Self publishing and the editing dilemma by Jill Paterson

Author Jill Paterson
Author Jill Paterson

Please welcome guest blogger Jill Paterson. I met Jill years ago on Twitter when we both participated in a blog tour to get as many free ebooks to our service men and women as possible. Jill was one of the authors giving away free ebooks, I was one of the reviewing bloggers (and reviewed her book), and together we said “thank you” to our troops.

We stayed in touch and over the years have exchanged many emails and tweets. When I told Jill that I wanted to write a story, she was the first to encourage me. Thanks to Jill (and Cynthia Harrison who just became a grandma) I finally started writing.

Writing is one thing. Correcting what you wrote a few days later is difficult. Getting your work ready for self publication can be a daunting task hence this guest blog post.

Should you have any questions leave them in the comment box and I will alert Jill.


As writers, we all do a certain amount of editing while we write our first and subsequent drafts, however, to polish a manuscript so that it is ready for publication takes a lot more work and expertise.  In the traditional publishing world, this is taken care of by the publisher’s many types of editors such as copy editors, manuscript editors and proof readers.  In the self publishing world, however, it is a different situation.  There are no professionals waiting for you at the end of your writing process.  There is only you with a decision to make.  Are you going to do your own editing or use a professional?

When you think about it, there is a lot to consider.

  • The expense of employing a professional editor.
  • Will that editor advise you to make changes to your manuscript that you don’t necessarily agree with?
  • How will you react to criticism of your work? After all, there will be criticism of some kind.  It could create doubt in your mind about your story.
  • How will you communicate with your editor? By snail mail, email or in person.

There is also the matter of expertise.

  • Are you confident you have the necessary proficiency to edit your work?

Consider what a professional copy editor/manuscript editor does.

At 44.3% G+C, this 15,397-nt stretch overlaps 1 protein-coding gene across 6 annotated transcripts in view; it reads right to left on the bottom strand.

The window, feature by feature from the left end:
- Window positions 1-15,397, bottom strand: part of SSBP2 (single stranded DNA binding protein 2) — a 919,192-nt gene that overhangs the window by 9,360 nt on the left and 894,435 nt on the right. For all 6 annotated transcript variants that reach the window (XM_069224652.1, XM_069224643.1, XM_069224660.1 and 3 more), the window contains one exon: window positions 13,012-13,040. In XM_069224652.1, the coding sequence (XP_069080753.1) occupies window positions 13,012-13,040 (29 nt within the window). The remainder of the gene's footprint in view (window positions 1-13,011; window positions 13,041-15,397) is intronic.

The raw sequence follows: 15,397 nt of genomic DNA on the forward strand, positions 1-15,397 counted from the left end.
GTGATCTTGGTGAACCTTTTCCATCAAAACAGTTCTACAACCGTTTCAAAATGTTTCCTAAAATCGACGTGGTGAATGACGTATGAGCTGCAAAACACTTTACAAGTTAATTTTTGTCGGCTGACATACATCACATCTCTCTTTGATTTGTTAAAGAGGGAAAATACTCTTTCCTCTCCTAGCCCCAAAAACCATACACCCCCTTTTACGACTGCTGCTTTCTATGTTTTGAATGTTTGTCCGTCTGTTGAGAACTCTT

• Corrects grammar, punctuation, spelling, word choice.
  • Focuses on the story elements of plot, structure, theme, conflict, characterization, setting.
  • Syntax
  • Pace
  • Plausibility
  • Consistency
  • Dialogue
  • Point of view
  • Order of scenes
  • Scene revision
  • Information dumping
  • Missing information
  • Words/phrases that you use too often
  • Reads your manuscript not only with a fresh eye but with the audience in mind

It’s a long list and a daunting task.  Nevertheless, there are those among us who take it on.  If you do choose this path here are a few suggestions that might assist you.

  • Put your manuscript aside for a while before you start.
  • Print your manuscript out or if you prefer to read it on your computer screen, increase the font size for better visibility.
  • Read your manuscript aloud.
  • Have a friend read your manuscript.


Jill Paterson was born in Yorkshire, UK, and grew up in Adelaide, South Australia before spending 11 years in Ontario, Canada. On returning to Australia, she settled in Canberra.

After doing an arts degree at the Australian National University, she worked at the Australian National University’s School of Law before spending the next 10 years with the Business Council of Australia and the University of NSW, ADFA Campus, in the School of Electrical Engineering.

Jill is the author of three published books, The Celtic Dagger, Murder At The Rocks, and Once Upon A Lie which are all part of the Fitzjohn Mystery Series.  She has also authored two non-fiction books entitled Self Publishing-Pocket Guide and Writing-Painting A Picture With Words.

You can find Jill online here:

My Blog





3 thoughts on “Self publishing and the editing dilemma by Jill Paterson

  1. A helpful post.
    Having already indie published four novels, I am still always looking to improve on all fronts, including editing, as I still can’t afford a professional editor and although I like to think I can take criticism, I probably would find it hard to make any sweeping changes they might suggest. I have done that on an editor’s suggestion before, but I found it difficult and discouraging, plus I honestly didn’t feel it improved the book…so much so that I’ve never published it.
    Thank you for the suggestions and encouragement.


    1. Christine,

      I wish you would reconsider publishing that book. Maybe serialized on your blog? I sense you like the book but that the editing experience caused you to doubt your feelings. Maybe I am wrong.



    2. Hi Christine,

      I agree with Alice. I think you should publish your book. In my experience, my editor tells me the strengths and weaknesses of my stories. As far as the weaknesses are concerned, I take on board what I agree with and make those changes. I don’t follow the suggestions I don’t agree with. I think if an editor does the job properly you receive a balanced critique where you are told about the strong features of the story as well as the problem areas. It’s never easy to be criticised but if it is done constructively, I’ve found I’ve learnt from it. I also think that being told about the strong features always helps to keep you from being too discouraged.

      Publish that book, Christine!

      Every Best Wish,


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